The U.S. Supreme Court on Thursday ruled that adding a citizenship question to the 2020 census is constitutional, but rejected the Trump administration’s arguments for adding it and asked the Commerce Department for further explanation. It returned the case to a New York federal court, which had barred the question.

The ruling blocks the question for now and was at least a temporary victory for Pennsylvania, New Jersey, and dozens of other state and local governments that said the question would deflate their population counts by millions of people, costing them political power and billions of dollars in federal funding.

The Trump administration had argued it needed the question about citizenship status to bolster the Voting Rights Act, intended to protect minority voters.Commerce Secretary Wilbur Ross, whose department oversees the census, pursued the question over objections from the Census Bureau, which said it would likely increase costs and lower response rates in households with non-citizens and immigrants.

The bureau said Thursday it was reviewing the decision.

The justices ruled that “unlike a typical case in which an agency may have both stated and unstated reasons for a decision, here the [Voting Rights Act] enforcement rationale — the sole stated reason — seems to have been contrived.”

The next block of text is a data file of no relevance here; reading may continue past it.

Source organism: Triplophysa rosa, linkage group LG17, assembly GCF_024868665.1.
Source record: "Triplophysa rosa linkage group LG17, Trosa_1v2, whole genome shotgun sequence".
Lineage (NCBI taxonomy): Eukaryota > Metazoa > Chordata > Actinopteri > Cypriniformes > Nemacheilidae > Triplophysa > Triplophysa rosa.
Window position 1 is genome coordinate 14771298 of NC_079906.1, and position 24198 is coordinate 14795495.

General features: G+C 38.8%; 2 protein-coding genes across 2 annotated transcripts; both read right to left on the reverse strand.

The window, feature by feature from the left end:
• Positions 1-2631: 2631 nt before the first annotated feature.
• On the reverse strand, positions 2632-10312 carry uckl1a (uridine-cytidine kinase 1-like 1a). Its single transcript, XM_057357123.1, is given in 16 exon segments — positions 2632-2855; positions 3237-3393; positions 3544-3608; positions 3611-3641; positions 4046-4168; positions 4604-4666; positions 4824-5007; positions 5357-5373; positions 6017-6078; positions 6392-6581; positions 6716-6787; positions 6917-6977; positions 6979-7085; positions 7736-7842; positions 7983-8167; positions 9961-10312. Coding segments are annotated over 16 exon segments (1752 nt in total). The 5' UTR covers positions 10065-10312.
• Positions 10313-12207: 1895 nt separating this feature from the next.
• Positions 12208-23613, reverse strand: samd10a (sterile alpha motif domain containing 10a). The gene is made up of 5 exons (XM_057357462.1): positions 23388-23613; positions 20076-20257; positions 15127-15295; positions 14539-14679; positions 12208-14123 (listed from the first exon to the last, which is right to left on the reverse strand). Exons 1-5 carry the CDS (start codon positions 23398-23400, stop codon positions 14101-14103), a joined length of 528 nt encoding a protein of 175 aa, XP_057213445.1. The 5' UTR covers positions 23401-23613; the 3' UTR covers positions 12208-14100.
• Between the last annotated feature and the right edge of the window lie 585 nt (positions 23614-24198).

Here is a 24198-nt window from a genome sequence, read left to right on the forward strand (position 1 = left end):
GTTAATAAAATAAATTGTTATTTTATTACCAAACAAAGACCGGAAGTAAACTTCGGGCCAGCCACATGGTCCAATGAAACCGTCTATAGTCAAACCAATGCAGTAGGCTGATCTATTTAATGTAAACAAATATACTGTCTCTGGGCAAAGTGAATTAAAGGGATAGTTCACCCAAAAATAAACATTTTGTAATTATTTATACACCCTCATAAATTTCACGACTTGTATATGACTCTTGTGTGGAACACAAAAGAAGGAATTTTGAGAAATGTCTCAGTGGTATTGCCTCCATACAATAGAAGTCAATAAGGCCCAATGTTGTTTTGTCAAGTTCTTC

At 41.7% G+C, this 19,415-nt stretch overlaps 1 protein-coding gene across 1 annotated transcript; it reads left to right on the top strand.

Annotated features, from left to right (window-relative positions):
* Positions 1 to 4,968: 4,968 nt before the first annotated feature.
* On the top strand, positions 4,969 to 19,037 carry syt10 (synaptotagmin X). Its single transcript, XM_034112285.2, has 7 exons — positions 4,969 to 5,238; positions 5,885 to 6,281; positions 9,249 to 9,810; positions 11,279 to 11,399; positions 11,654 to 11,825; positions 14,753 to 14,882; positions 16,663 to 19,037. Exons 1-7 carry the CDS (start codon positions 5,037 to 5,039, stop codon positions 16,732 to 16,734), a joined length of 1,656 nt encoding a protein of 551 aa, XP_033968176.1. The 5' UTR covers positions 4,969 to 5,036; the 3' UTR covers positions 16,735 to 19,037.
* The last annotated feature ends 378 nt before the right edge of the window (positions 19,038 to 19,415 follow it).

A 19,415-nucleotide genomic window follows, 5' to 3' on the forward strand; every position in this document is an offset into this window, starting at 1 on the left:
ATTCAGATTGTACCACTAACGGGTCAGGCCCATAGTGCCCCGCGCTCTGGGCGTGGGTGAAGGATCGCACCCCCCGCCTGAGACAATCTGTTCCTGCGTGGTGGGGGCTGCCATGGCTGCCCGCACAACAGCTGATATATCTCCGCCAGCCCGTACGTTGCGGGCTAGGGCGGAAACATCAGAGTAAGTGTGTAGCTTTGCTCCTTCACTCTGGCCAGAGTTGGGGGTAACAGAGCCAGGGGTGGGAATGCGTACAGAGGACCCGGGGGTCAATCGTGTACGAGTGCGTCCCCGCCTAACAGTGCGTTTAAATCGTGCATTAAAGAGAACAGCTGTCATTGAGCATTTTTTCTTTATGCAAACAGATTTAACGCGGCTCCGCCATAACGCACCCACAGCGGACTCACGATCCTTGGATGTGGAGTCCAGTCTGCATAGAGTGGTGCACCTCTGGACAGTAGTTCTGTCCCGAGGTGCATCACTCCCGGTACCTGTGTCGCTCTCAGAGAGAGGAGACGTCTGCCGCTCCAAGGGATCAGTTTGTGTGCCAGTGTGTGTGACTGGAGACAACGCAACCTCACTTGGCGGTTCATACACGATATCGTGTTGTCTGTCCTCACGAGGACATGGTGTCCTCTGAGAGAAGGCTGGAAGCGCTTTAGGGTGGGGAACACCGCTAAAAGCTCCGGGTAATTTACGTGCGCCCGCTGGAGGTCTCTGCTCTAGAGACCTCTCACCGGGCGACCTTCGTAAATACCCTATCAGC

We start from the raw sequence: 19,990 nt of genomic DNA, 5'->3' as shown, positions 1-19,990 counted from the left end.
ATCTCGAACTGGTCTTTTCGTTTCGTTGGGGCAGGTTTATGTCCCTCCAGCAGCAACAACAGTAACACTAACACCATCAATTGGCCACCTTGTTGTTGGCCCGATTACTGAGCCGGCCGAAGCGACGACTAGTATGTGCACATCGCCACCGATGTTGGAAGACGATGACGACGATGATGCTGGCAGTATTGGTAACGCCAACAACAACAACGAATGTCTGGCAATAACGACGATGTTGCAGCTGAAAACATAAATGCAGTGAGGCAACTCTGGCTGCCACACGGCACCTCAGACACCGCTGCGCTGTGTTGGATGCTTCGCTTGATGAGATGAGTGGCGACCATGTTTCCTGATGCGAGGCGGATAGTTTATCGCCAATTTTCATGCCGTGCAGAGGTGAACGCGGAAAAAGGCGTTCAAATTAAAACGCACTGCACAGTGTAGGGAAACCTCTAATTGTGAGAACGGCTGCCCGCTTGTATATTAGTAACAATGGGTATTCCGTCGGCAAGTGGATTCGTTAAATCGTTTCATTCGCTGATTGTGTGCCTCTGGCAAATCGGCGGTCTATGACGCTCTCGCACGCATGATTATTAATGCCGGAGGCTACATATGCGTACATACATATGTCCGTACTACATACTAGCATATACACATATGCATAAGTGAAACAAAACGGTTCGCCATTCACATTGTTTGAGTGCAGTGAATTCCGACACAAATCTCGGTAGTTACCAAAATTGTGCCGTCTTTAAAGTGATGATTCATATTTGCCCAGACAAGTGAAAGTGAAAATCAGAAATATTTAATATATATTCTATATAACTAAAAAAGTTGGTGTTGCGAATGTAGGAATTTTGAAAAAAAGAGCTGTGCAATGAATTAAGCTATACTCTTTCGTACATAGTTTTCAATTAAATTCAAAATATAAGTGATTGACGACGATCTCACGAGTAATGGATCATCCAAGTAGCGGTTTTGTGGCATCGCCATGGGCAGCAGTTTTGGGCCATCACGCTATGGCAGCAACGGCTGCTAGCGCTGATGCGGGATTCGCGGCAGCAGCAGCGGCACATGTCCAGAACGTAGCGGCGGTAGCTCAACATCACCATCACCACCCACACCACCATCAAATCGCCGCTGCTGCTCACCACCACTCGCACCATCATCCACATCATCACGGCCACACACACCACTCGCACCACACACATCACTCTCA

The question has become the source of a deeply partisan debate, since areas most at risk of an undercount are communities with large Latino and immigrant populations, which lean Democratic, and the decision comes at the start of the presidential campaign cycle. Democratic presidential candidates hailed the high court’s action.

President Donald Trump tweeted Thursday: “Seems totally ridiculous that our government … cannot ask a basic question of citizenship.” He said he had asked his lawyers if they can delay the census “no matter how long” until the Supreme Court "can make a final and decisive decision.” The Census Bureau plans to count the population as it exists as of April 1, 2020; April 1 has been the population reference point every decade since 1930.

The decision to add a citizenship question requires “reasoned decision-making,” Chief Justice John G. Roberts Jr. wrote in the court’s majority opinion. “What was provided here was more of a distraction."